3. "How to do things with causes", Presidential Address, American Philosophical Association, Pacific Division, April 2009
  4. "Causality: What can be the use of it?", Edinburgh University Philosophy Society, March 2009
  5. "How do we know what a thought experiment teaches? Models, Fables and Parables", Workshop on The Experimental Side of Modeling, San Francisco State University, March 2009
  6. "Towards a Theory of Evidence for Effectiveness for Evidence-Based Policy", Organization for Economic Cooperation and Development (OECD) and the National Research Council of the National Academies of the United States joint conference on Evidence-based policy: International experiences, Paris (France), March 2009
  7. "Evidence based policy! So what's evidence?", Maastricht University, November 2008
  8. "Evidence for Use", Philosophy of Science Association Biannual Conference, Workshop on Bending Science, November 2008
  9. "A Theory of Evidence for Effectiveness for Evidence-Based Policy", National Research Council, Standing Committee on Social Science Evidence for Use, Workshop on Evidence for Use, , Irvine, November 2008
  10. "Social Science Evidence; Social Policy Evidence: Observations from the Philosophy of the Social Sciences", National Research Council, Division of Behavioral And Social Sciences Education (DBASSE) Advisory Board meeting, Irvine, October 2008
  11. St Paul's Institute, Discussant on 'The Battle for Truth? The Science-Religion Debate', St Paul's Cathedral, October 2008
  12. University of Kent, Causality Study Fortnight: Causality and Probability in the Sciences, 'Causal Claims: From Science to Practice', September 2008
  13. "The Incompleteness of Physics and the Hodgepodge of Nature", Centre for the Study of Mind in Nature, Oslo University, Annual Oslo Lecture on the Mind in Nature, , August 2008
  14. "Towards a Theory of Evidence for Evidence-Based Policy", Department of Philosophy, Virginia Polytechnic Institute & Foundation on Experimental Reasoning, Reliability, and the Objectivity and Rationality of Science (E.R.R.O.R), Workshop on Philosophy of Science and Evidence Relevant for Regulation and Policy, , June 2008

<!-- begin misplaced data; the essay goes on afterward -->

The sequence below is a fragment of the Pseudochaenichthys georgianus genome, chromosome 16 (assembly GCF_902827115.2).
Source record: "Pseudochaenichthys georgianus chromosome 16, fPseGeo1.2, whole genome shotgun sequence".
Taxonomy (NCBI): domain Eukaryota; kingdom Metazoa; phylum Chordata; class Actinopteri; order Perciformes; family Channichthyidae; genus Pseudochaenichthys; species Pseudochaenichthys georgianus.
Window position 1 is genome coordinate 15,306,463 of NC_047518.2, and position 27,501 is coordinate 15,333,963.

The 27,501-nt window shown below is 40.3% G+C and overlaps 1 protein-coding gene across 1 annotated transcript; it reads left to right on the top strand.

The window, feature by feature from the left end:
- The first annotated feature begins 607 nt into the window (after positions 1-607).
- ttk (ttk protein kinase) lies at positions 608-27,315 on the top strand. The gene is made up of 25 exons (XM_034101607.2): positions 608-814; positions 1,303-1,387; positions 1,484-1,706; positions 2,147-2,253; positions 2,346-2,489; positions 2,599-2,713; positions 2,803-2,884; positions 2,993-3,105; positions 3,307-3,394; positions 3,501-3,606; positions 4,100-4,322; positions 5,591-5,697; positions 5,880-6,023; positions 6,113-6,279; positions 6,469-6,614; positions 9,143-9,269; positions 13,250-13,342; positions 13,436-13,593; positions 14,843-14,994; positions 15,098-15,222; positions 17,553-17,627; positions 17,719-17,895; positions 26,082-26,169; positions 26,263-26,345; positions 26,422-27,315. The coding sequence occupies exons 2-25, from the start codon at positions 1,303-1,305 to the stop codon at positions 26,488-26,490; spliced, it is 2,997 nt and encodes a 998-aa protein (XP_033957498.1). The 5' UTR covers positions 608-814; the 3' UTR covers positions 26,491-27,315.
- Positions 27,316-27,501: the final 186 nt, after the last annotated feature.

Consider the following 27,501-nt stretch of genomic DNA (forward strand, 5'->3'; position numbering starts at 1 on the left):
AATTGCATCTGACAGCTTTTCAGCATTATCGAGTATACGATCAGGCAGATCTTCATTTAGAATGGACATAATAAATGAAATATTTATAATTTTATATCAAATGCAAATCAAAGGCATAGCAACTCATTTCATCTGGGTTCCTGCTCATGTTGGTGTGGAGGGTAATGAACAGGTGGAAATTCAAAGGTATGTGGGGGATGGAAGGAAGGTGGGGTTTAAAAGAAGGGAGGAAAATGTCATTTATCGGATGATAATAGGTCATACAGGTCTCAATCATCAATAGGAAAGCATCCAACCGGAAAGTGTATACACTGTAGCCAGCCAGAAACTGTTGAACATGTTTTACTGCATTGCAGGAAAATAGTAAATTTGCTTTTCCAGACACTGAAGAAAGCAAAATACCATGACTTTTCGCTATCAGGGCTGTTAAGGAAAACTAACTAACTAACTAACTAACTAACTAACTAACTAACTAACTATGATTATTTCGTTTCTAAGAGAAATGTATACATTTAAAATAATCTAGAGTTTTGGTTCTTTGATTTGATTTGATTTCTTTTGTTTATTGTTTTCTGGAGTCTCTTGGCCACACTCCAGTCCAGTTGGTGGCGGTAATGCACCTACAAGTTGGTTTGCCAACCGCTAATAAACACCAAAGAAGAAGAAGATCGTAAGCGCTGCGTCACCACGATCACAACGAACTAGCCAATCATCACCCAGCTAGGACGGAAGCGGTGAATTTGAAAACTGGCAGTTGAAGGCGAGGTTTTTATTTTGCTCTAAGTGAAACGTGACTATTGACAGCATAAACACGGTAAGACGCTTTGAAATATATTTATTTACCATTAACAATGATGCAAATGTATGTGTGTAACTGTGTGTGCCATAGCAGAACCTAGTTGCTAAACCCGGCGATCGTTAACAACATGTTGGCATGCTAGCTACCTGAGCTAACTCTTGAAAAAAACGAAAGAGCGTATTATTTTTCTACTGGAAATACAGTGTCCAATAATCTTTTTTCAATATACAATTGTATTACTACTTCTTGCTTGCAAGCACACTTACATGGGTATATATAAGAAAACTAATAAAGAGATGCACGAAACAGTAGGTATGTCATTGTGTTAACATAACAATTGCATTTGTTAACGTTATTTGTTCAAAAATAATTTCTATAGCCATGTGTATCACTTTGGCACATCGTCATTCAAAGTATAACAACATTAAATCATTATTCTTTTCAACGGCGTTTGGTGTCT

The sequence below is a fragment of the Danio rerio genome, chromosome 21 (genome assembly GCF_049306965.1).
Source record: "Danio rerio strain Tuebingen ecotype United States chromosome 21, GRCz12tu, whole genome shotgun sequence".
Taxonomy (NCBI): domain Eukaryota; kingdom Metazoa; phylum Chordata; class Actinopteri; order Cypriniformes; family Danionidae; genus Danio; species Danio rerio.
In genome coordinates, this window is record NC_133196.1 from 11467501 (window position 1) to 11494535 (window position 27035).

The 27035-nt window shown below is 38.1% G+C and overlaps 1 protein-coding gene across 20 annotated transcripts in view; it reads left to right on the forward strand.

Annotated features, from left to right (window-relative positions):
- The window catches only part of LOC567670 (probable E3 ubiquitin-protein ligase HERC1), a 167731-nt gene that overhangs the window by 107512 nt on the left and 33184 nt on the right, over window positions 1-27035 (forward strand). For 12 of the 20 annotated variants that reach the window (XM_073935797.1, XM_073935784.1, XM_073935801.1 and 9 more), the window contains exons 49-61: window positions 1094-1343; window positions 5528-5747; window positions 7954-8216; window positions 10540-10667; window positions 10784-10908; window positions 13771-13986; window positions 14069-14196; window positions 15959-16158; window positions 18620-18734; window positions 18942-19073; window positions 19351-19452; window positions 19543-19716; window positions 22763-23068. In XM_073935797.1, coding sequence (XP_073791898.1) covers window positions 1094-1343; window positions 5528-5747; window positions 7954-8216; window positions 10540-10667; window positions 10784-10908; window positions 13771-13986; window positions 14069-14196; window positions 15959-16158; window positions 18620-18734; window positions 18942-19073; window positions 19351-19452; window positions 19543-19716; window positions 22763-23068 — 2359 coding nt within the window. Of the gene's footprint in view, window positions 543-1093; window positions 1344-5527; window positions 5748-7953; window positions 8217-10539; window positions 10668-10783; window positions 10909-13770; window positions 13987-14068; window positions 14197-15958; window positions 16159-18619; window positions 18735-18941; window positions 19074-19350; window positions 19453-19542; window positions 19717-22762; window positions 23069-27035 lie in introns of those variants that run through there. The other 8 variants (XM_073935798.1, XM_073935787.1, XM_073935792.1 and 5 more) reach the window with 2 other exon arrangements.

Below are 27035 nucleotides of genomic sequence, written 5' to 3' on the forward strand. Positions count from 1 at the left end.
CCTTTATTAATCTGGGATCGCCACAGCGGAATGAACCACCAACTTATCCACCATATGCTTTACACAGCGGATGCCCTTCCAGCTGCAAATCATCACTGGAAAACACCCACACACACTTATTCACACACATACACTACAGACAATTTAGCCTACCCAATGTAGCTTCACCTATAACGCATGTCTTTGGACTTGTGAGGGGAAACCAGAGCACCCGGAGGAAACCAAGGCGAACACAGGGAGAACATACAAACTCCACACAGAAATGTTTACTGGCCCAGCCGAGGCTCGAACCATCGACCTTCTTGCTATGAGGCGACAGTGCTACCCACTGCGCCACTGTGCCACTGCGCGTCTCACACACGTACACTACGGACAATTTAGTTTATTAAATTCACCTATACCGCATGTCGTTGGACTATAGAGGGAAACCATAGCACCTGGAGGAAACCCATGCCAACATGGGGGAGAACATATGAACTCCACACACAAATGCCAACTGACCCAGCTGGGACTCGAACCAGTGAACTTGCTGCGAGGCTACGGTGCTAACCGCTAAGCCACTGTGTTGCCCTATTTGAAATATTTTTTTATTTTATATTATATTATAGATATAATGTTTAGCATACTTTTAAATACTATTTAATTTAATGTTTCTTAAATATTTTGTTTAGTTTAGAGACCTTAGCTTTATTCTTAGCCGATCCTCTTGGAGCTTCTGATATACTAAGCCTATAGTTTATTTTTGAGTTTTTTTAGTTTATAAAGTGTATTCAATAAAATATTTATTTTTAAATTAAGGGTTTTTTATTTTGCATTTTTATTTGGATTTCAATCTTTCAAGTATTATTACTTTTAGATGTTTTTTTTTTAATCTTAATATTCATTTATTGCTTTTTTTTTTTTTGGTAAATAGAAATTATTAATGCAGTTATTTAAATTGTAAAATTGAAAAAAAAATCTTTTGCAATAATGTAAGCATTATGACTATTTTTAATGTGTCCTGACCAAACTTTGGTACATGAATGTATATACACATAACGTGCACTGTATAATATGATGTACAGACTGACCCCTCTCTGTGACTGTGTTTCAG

15. "Evidence-Based Government: Hunting Causes and Using Them", Home Office Seminar, UK, June 2008
  16. Centre for the Study of Mind in Nature (CSMN), University of Oslo, PhD-minicourse 'The Notion of "Cause" Needed for the Philosophy of Mind', May 2008
  17. Templeton Foundation, Panelist at the conference 'A Comprehensible Universe: A Celebration of Michael Heller', May 2008
  18. "Evidence-Based Policy: So ... What's Evidence?"Department of Philosophy Colloquium, University of Toronto, April 2008
  19. "Evidence-Based Policy: What's To Be Done About Relevance", Thirty-Eighth Oberlin Colloquium in Philosophy, Oberlin College, April 2008

Damien Fennell

  1. "Reflections on Causality and Causal Inference", Causal Inference: State of the Art, University of Cambridge, March 2009
  2. "Identifying Causes in Econometrics", Causality and probability in the sciences (CAPITS 2008), University of Kent, Canterbury, September 2008
  3. "Is Econometrics Evidence-based?", Invited speaker, The Role and Evaluation of Evidence in Economic Analysis, University of Bologna, Italy, May 2008
  4. "Analysing the Rational Use of Formal Methods of Inference in the Special Sciences" Philosophy of Social Science Roundtable, University of Washington, Seattle, March 2008

Sophia Efstathiou

  1. "Tracking Causes of Health Outcomes: Why 'race' won't do", British Society for Philosophy of Science, July 2008 (refereed)
  2. "Validating race/ethnicity constructs for genetics research", American Philosophical Association Mini-Conference: Making Philosophy of Science more Socially Relevant, March 2008 (invited)

FURTHER INFORMATION

An overview of the project's research aims can be found here|.